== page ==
The fallout of employee performance measures on consumers

There's a great book on the subject by Harvard Business School professor Robert Austin -- Measuring and Managing Performance in Organizations. The book's central thesis is fairly simple: When you try to measure people's performance, you have to take into account how they are going to react. Inevitably, people will figure out how to get the number you want at the expense of what you are not measuring, including things you can't measure, such as morale and customer goodwill...

But anyway, back to Austin, the Harvard professor. His point is that incentive plans based on measuring performance always backfire. Not sometimes. Always. What you measure is inevitably a proxy for the outcome you want, and even though you may think that all you have to do is tweak the incentives to boost sales, you can't. It's not going to work. Because people have brains and are endlessly creative when it comes to improving their personal well-being at everyone else's expense.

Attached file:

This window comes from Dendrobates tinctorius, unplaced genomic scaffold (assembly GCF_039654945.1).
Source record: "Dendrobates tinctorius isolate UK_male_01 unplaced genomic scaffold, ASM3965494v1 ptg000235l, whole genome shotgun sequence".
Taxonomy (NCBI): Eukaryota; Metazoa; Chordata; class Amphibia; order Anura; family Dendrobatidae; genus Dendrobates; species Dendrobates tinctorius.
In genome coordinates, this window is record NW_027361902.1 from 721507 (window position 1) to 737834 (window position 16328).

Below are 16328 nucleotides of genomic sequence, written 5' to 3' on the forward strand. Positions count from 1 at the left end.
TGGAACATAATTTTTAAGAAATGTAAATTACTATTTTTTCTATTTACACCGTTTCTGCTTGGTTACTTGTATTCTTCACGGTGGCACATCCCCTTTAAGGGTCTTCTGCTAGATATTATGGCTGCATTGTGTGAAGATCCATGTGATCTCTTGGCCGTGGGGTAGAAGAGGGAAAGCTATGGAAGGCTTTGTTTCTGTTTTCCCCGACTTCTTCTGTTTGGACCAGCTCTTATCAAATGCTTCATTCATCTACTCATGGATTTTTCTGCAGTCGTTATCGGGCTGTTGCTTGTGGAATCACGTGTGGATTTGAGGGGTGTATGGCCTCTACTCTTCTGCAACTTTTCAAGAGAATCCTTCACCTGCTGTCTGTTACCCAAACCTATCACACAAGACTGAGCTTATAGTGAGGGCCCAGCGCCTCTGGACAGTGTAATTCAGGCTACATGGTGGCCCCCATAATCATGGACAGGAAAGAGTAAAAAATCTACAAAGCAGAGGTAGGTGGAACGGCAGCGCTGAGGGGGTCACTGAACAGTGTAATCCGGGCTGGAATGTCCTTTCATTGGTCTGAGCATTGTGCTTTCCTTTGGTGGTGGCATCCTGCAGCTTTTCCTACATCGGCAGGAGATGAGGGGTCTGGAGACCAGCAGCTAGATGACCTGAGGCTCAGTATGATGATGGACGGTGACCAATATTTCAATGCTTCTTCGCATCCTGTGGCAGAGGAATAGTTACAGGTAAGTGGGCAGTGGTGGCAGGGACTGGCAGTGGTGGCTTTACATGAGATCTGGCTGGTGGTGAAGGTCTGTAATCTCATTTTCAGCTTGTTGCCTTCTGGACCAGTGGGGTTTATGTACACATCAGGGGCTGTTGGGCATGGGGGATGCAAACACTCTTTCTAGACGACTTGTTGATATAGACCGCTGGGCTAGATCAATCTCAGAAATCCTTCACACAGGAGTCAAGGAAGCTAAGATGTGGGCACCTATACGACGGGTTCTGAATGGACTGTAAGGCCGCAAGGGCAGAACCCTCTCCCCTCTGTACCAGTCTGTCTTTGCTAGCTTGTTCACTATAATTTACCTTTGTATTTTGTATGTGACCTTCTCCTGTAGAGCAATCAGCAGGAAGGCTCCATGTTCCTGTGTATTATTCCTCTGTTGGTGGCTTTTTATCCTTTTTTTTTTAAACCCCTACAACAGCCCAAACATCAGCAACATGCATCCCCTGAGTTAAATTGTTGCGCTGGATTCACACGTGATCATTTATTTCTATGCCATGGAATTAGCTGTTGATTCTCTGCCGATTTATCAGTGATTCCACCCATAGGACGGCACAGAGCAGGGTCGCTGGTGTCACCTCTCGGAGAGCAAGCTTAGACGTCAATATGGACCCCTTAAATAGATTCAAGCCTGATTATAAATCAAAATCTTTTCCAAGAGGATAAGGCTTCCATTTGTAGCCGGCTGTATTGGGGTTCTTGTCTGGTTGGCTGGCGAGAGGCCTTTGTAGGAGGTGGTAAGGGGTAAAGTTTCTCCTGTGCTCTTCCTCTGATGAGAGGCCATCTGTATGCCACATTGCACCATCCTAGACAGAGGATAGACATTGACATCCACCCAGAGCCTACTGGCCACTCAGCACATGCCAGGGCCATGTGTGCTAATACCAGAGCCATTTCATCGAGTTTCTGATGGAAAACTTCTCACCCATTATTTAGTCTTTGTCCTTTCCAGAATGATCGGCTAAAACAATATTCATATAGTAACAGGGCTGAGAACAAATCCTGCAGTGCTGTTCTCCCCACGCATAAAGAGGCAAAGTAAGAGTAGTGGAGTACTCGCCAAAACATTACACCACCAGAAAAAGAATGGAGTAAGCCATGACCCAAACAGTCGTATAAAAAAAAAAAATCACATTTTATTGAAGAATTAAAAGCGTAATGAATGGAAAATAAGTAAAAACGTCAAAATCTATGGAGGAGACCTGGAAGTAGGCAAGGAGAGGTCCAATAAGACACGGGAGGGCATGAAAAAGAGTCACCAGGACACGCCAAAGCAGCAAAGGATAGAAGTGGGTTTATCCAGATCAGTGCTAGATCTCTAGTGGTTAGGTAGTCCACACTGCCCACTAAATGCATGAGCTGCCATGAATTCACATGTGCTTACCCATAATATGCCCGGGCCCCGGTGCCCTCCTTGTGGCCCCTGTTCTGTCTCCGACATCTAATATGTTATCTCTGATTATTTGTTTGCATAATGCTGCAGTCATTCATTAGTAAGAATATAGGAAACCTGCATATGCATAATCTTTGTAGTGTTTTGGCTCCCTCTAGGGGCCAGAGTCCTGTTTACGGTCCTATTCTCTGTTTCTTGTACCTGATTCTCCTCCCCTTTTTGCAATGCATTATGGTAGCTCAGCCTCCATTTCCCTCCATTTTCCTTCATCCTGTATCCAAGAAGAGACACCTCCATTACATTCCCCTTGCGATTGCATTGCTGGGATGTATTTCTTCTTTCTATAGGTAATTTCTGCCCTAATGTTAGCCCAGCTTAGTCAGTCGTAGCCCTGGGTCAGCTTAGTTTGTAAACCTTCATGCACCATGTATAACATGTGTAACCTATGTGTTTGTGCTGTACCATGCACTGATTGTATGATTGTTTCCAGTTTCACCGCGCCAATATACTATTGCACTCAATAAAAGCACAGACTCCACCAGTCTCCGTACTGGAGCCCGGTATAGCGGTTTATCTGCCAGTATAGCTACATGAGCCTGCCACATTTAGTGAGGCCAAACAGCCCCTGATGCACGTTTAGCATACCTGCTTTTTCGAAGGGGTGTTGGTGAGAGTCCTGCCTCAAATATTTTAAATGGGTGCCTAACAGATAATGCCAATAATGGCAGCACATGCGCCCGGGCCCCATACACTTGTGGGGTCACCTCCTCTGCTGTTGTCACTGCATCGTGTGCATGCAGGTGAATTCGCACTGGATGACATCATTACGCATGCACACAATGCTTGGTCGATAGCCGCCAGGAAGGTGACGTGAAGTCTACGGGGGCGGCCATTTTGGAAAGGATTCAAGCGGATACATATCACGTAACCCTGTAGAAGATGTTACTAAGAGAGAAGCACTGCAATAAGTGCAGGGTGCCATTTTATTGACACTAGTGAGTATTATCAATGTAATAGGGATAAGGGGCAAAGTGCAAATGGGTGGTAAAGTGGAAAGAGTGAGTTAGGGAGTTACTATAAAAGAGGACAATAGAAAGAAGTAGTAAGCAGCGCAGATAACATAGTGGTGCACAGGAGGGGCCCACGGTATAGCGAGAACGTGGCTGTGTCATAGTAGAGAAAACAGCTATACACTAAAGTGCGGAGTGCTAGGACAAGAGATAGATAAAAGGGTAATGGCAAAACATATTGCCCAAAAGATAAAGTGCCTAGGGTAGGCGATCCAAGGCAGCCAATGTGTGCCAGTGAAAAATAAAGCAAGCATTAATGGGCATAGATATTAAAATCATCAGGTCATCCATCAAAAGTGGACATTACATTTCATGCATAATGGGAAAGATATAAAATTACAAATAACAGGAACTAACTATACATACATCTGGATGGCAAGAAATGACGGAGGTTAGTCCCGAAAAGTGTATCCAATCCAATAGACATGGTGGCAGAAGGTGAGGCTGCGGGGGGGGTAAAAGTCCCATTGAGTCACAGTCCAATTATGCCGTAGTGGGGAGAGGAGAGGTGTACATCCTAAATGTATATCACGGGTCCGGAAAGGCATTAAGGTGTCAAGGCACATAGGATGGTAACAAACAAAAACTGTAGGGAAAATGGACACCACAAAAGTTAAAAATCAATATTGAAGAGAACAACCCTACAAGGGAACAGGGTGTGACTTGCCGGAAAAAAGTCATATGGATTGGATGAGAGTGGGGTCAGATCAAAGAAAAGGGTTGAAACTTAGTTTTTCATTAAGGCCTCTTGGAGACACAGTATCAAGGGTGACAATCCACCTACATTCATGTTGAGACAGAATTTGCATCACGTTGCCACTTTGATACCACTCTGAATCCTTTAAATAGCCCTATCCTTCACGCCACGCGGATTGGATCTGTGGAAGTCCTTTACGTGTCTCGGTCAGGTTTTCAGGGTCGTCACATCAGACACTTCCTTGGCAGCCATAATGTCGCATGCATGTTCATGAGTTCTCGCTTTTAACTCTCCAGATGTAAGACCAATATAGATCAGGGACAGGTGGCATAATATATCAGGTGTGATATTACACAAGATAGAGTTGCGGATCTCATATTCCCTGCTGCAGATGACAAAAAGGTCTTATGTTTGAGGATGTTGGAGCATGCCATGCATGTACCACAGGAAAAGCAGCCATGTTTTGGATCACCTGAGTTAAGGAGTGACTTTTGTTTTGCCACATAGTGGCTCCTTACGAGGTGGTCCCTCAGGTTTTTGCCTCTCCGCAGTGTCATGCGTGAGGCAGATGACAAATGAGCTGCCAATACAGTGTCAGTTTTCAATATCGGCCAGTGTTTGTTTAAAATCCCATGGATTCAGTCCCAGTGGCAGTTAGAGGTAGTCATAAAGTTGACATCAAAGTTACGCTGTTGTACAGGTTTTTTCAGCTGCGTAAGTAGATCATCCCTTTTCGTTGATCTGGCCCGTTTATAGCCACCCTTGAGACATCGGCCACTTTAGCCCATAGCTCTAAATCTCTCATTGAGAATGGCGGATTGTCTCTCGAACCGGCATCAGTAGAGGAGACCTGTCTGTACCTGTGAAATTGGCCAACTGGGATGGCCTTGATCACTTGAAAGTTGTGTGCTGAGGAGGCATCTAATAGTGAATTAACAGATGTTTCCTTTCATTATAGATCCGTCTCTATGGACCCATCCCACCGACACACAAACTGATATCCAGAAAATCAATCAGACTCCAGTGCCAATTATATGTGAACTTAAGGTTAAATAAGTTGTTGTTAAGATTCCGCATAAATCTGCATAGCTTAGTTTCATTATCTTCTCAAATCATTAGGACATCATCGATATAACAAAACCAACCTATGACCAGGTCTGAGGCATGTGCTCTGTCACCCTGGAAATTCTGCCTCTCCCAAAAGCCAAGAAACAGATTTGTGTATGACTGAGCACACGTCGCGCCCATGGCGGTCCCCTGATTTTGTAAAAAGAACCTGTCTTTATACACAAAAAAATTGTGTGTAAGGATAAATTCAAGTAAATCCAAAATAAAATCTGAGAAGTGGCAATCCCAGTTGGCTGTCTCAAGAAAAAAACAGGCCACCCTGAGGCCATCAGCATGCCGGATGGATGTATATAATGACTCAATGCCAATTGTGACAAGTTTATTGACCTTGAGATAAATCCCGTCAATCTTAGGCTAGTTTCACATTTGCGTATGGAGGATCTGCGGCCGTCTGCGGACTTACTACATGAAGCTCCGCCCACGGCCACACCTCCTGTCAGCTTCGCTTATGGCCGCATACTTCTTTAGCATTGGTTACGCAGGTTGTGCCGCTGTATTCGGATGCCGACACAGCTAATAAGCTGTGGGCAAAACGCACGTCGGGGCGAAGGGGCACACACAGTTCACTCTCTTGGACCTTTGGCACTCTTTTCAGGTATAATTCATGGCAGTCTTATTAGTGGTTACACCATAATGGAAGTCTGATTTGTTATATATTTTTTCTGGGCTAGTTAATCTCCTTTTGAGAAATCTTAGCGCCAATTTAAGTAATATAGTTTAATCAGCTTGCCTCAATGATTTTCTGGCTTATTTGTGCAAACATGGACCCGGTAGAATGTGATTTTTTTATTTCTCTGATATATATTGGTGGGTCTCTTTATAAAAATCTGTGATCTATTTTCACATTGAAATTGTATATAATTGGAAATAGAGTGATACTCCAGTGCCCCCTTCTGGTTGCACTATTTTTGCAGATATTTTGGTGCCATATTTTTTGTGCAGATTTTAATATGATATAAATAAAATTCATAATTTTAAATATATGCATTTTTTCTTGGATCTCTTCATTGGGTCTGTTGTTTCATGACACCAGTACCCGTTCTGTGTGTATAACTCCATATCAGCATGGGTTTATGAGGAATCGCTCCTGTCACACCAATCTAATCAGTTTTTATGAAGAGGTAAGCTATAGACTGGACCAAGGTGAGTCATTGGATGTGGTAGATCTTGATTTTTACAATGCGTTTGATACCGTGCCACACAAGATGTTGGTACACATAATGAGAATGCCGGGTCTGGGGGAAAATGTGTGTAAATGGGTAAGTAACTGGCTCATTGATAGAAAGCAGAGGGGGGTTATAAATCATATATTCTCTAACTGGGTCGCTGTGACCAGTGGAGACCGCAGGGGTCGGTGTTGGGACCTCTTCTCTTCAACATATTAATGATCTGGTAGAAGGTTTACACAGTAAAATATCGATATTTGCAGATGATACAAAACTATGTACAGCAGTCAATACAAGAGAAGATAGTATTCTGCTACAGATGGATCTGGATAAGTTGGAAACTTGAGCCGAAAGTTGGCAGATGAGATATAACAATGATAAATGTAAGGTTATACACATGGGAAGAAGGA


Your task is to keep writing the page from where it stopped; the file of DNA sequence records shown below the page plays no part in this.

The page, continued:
As some of your workers substitute making the most of an incentive program for serving customers the best way they know how, the customer experience will suffer. Your best employees will find themselves fighting with incentive seekers to keep the business on track. Meanwhile, they will begin to lose faith in your judgment.

- Joel Spolsky, 'How Hard Could It Be?: Sins of Commissions'.


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